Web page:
Love of an object, action or person is brought to existence by the ending result of bliss. If the cycles we invest in something or someone result in an greater amount of happiness than that which was attained in previous ventures, our brain will instantly recognize this action and strive to replicate it as much as possible. This is our nature.
The First Reason We Love Him (The Wrong Reason)
It is commonly assumed that the best option is the one not so easily attained. Young love is often a longing for the feeling of privilege, of having something undeserved. Someone richer. Someone prettier. Someone, for lack of a more appropriate term, better than us.
Once discovered, this person is the object of our unfaltering love. We have convinced ourselves that it is the best we will ever know, and thus the reason we exist is to ensure the survival of this bond. After all, we cannot be more than we are, and he will never be less than he is, which brings us to the first reason we love him.
This reason is good enough for us. It proves to our logic that we have strived beyond our pitifully granted existence to be a part of something, someone, greater than ourselves. This, however, unfortunately cannot endure as it is, because the “greater” will see the “lesser” and become immediately dissatisfied for the same reasons in reverse. Once this realization occurs, though it may take years, the bond is already severed. The roles have been labeled and resulting outcome has been sealed.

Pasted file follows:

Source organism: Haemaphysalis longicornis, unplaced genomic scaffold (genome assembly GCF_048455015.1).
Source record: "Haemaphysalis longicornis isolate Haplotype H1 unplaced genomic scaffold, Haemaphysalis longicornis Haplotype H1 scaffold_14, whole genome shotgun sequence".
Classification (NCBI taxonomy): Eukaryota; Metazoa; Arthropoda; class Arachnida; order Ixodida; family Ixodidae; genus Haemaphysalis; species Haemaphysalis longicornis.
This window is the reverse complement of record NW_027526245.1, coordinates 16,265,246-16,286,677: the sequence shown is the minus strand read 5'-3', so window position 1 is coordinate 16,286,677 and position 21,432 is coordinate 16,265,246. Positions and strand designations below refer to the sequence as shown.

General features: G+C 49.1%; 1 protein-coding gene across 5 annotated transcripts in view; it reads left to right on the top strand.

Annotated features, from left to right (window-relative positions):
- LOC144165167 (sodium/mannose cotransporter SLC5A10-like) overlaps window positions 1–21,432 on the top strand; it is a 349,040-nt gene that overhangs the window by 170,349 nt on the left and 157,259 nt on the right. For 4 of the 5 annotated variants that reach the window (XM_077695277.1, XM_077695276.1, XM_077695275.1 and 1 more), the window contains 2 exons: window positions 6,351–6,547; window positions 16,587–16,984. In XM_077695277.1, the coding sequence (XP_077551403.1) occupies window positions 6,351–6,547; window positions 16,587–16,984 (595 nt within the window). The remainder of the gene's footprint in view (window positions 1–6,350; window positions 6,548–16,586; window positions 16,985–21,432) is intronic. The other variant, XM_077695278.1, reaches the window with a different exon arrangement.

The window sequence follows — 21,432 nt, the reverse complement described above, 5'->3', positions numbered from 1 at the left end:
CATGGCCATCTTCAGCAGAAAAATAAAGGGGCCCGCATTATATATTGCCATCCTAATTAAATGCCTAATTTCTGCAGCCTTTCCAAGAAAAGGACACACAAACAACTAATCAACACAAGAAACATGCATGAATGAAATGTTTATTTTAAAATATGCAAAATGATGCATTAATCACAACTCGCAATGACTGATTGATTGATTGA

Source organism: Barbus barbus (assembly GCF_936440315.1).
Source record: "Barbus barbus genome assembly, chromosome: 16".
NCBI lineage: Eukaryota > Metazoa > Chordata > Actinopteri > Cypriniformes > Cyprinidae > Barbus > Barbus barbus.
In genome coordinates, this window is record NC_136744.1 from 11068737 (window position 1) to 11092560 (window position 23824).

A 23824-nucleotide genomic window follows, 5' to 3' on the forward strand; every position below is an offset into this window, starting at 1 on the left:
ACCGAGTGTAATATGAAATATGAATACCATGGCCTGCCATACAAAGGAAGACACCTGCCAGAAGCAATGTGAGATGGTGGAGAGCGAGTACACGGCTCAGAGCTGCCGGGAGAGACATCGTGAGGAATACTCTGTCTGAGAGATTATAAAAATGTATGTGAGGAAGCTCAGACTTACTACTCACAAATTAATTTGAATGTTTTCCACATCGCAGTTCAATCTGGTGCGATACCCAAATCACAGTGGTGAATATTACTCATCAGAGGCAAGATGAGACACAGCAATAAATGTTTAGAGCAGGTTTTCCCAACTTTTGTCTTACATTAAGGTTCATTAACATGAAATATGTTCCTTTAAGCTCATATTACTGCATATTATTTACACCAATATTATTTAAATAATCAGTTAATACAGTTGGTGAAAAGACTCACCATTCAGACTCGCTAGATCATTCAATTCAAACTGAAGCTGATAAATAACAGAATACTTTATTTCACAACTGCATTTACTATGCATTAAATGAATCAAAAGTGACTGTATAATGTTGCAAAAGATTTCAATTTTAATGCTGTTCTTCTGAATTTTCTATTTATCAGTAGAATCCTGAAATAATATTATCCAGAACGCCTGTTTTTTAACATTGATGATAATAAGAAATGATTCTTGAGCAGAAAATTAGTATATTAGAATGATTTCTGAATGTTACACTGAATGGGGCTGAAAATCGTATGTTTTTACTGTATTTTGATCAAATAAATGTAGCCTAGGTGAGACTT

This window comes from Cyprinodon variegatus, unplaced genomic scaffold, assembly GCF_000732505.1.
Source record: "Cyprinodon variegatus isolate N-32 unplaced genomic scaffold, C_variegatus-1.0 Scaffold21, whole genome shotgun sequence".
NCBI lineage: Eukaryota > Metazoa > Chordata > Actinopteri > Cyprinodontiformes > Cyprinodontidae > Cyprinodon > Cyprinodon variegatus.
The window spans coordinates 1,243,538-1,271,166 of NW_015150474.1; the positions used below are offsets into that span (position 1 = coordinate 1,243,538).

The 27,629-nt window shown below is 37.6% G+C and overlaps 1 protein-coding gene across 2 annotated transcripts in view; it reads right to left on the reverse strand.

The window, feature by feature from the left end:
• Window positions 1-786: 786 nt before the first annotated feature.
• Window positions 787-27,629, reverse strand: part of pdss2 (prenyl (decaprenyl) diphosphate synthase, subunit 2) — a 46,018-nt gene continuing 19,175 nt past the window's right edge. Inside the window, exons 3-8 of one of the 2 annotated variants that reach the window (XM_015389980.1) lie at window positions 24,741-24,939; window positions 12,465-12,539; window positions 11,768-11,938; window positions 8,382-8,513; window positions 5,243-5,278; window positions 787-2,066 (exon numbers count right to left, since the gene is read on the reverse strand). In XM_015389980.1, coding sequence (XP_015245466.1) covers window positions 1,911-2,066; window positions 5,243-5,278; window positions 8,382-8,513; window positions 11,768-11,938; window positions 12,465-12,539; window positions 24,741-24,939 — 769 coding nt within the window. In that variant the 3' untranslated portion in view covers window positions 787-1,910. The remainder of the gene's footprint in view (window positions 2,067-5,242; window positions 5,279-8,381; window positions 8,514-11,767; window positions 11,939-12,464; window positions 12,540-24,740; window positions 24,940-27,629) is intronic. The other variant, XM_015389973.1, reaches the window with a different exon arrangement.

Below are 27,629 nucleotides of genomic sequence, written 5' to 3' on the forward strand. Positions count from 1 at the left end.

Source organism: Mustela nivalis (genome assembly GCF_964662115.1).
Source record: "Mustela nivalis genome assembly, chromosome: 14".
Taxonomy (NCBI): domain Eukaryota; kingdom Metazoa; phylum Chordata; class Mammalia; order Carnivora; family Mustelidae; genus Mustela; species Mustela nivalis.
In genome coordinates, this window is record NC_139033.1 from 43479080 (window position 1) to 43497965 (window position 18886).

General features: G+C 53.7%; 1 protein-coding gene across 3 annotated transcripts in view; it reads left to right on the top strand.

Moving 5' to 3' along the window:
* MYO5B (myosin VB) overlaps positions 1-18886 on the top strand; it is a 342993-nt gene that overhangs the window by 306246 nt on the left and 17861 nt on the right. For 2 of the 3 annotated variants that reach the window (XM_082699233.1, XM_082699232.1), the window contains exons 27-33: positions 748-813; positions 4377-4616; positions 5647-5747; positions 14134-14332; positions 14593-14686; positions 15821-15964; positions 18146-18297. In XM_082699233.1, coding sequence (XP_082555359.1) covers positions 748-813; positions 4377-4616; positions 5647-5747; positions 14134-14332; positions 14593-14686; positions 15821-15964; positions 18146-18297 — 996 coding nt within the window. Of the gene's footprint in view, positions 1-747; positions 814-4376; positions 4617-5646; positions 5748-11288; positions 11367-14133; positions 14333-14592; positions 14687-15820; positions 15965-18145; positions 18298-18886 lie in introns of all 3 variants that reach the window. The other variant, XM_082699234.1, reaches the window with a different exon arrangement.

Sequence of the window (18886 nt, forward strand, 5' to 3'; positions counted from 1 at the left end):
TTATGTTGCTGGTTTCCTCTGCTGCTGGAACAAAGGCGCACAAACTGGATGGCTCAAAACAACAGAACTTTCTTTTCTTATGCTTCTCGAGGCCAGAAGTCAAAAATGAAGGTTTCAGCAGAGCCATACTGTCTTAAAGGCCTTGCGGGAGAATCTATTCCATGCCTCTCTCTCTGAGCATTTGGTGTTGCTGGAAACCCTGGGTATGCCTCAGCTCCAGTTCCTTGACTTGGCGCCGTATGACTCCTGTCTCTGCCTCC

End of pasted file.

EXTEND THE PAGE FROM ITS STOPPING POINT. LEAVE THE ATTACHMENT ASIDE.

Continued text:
When Love Dissolves
The moment our heart was broken by a first true love, a parent or best friend at the time was there to reassure us that, in time, this inconceivable churning in our soul will fade. Eventually it did, however slightly, and we found ourselves in a constant struggle to find a balance between love and hurt. We bring our wall down just enough to let someone peak over, keeping that safe distance learned through bitter experience. Basic instinct will not allow us to shed our proud coat of armor, baring soft flesh to the sting of love’s swift lash, still so permanently ingrained in our memory.
In the moment of first love lost, our brains retain only a few basic situational elements. The experience imprints a feeling of loss and despair that we will spend the remainder of our lives trying to avoid. Logic also convinces us that, since he, him, our love, has moved on unscathed from this defining moment, he must have it all figured out. In essence, the single target of our infatuation has now become what we strive to be.
Discovering the Second Reason (The Right Reason)
Some spend years, perhaps a lifetime, in this newly found safe zone. We have defined a battle line to guard against the pain we are hard-wired to avoid. We settle. We take the easiest method that has the most reliable outcome. Our insecurity has taken the wheel and initiated survival cruise control.
This is a growing phase, one which invariably leads to the second reason we love him. This second reason is not so different than the first, yet at the same time, infinitely separate in so many ways. For rather than loving him for being what we cannot be, or for having what we cannot attain, we have discovered something new. It comes upon us as a vibrant colorwheel, consuming us with a powerful and instant rush of energy—a morphine drip to our soul.
We found someone that knows everything about us and still sees us as perfect, though perfect cannot exist. We found someone that smiles when we make them happy, and yells when we make them mad. We found someone that, after hours of intense debate of worldly things, wants ice cream and a cuddle nap. We found someone who accepts us and inspires us, somehow achieved together in one fell swoop. We don’t love him because he is better. We love him because he gives us the strength, the aspiration, to become better.